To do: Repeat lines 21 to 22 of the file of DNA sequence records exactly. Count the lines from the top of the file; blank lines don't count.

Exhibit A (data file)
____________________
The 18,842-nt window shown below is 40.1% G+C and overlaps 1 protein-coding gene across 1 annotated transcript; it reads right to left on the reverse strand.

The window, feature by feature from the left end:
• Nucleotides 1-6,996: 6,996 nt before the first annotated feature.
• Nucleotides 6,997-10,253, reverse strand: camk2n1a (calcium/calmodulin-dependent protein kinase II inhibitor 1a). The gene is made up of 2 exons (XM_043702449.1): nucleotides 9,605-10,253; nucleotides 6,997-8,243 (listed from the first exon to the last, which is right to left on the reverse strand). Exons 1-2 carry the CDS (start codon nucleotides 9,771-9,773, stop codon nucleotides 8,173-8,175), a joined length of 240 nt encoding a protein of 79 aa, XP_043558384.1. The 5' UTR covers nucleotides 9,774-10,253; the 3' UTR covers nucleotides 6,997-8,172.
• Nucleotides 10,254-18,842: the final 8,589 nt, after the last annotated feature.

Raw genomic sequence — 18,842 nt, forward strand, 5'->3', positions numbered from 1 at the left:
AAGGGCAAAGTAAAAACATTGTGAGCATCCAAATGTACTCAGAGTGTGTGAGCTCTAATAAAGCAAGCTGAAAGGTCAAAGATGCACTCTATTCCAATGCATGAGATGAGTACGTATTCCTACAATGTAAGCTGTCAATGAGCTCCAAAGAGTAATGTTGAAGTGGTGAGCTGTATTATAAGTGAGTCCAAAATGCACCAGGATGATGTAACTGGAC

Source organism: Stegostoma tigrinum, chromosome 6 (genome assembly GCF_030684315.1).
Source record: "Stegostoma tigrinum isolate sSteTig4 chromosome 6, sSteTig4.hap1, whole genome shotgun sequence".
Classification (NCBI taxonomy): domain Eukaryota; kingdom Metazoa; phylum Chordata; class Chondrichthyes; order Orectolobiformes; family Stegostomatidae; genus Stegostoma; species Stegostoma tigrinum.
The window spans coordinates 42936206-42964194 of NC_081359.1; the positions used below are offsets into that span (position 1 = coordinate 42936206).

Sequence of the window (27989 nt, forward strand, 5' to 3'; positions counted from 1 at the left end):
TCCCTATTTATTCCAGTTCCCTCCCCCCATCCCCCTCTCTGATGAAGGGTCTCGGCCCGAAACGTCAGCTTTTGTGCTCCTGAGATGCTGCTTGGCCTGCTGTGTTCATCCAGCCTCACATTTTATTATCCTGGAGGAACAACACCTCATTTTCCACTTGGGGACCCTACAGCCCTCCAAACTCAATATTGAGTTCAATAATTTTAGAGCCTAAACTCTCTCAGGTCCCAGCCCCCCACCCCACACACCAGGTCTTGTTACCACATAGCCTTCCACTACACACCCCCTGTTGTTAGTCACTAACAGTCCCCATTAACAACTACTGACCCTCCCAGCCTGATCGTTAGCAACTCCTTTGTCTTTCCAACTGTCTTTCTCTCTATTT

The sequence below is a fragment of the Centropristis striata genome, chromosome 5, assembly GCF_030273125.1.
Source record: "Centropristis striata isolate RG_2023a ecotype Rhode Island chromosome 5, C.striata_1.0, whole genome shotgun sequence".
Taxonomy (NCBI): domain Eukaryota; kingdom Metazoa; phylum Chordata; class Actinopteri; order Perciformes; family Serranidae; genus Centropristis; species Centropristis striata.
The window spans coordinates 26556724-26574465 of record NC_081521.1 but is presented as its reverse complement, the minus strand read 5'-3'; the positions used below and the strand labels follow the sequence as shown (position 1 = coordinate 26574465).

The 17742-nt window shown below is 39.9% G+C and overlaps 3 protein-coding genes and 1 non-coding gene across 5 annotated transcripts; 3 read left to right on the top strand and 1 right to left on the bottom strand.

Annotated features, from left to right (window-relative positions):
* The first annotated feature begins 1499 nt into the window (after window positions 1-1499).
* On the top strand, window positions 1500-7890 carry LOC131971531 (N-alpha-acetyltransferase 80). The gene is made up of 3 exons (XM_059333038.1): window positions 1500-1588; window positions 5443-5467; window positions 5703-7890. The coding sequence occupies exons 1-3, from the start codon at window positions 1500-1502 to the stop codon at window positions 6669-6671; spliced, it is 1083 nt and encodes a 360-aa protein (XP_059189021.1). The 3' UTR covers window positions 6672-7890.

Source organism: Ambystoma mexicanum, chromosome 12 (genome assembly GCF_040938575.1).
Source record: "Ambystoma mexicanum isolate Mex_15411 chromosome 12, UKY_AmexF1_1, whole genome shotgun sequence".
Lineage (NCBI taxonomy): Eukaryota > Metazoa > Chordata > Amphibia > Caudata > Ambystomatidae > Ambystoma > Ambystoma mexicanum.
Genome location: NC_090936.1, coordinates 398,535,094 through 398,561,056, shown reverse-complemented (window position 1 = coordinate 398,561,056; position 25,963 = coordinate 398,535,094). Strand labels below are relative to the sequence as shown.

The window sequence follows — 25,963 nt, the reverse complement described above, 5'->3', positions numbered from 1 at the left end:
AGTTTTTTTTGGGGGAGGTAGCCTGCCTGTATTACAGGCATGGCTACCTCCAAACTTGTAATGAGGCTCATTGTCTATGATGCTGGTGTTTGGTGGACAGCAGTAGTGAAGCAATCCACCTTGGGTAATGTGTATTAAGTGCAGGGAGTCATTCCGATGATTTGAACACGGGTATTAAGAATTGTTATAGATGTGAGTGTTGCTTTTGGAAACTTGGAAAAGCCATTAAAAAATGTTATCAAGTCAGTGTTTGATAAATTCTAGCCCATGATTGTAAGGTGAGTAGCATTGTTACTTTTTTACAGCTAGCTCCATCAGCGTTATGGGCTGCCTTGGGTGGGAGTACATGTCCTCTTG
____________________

* On the top strand, window positions 1500-7890 carry LOC131971531 (N-alpha-acetyltransferase 80). The gene is made up of 3 exons (XM_059333038.1): window positions 1500-1588; window positions 5443-5467; window positions 5703-7890. The coding sequence occupies exons 1-3, from the start codon at window positions 1500-1502 to the stop codon at window positions 6669-6671; spliced, it is 1083 nt and encodes a 360-aa protein (XP_059189021.1). The 3' UTR covers window positions 6672-7890.

Source organism: Ambystoma mexicanum, chromosome 12 (genome assembly GCF_040938575.1).